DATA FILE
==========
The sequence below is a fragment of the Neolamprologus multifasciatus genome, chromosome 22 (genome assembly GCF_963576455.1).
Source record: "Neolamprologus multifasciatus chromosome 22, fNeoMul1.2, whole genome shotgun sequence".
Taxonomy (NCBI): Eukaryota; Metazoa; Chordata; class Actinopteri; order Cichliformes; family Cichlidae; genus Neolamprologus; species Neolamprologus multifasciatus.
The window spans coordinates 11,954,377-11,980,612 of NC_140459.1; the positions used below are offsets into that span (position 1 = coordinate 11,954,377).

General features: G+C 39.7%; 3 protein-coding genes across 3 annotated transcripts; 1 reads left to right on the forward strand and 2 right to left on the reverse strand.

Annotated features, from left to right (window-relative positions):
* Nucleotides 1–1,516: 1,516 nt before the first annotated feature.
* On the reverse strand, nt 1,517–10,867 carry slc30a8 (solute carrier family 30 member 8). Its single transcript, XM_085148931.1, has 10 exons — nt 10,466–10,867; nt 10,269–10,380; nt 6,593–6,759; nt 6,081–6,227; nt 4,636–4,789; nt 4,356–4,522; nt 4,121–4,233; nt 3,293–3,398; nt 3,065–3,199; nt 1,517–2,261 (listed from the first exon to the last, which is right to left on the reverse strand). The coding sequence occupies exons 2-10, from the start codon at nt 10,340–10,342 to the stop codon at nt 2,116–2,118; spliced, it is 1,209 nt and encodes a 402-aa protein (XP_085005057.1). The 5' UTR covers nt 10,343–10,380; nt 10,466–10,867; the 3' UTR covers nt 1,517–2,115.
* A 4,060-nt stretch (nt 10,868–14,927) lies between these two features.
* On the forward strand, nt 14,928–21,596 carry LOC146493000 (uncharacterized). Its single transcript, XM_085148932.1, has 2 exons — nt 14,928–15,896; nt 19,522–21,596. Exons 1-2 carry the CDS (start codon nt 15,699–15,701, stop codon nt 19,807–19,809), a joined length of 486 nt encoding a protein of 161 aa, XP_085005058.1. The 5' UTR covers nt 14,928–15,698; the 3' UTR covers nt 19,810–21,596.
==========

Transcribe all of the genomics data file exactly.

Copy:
The sequence below is a fragment of the Neolamprologus multifasciatus genome, chromosome 22 (genome assembly GCF_963576455.1).
Source record: "Neolamprologus multifasciatus chromosome 22, fNeoMul1.2, whole genome shotgun sequence".
Taxonomy (NCBI): Eukaryota; Metazoa; Chordata; class Actinopteri; order Cichliformes; family Cichlidae; genus Neolamprologus; species Neolamprologus multifasciatus.
The window spans coordinates 11,954,377-11,980,612 of NC_140459.1; the positions used below are offsets into that span (position 1 = coordinate 11,954,377).

General features: G+C 39.7%; 3 protein-coding genes across 3 annotated transcripts; 1 reads left to right on the forward strand and 2 right to left on the reverse strand.

Annotated features, from left to right (window-relative positions):
* Nucleotides 1–1,516: 1,516 nt before the first annotated feature.
* On the reverse strand, nt 1,517–10,867 carry slc30a8 (solute carrier family 30 member 8). Its single transcript, XM_085148931.1, has 10 exons — nt 10,466–10,867; nt 10,269–10,380; nt 6,593–6,759; nt 6,081–6,227; nt 4,636–4,789; nt 4,356–4,522; nt 4,121–4,233; nt 3,293–3,398; nt 3,065–3,199; nt 1,517–2,261 (listed from the first exon to the last, which is right to left on the reverse strand). The coding sequence occupies exons 2-10, from the start codon at nt 10,340–10,342 to the stop codon at nt 2,116–2,118; spliced, it is 1,209 nt and encodes a 402-aa protein (XP_085005057.1). The 5' UTR covers nt 10,343–10,380; nt 10,466–10,867; the 3' UTR covers nt 1,517–2,115.
* A 4,060-nt stretch (nt 10,868–14,927) lies between these two features.
* On the forward strand, nt 14,928–21,596 carry LOC146493000 (uncharacterized). Its single transcript, XM_085148932.1, has 2 exons — nt 14,928–15,896; nt 19,522–21,596. Exons 1-2 carry the CDS (start codon nt 15,699–15,701, stop codon nt 19,807–19,809), a joined length of 486 nt encoding a protein of 161 aa, XP_085005058.1. The 5' UTR covers nt 14,928–15,698; the 3' UTR covers nt 19,810–21,596.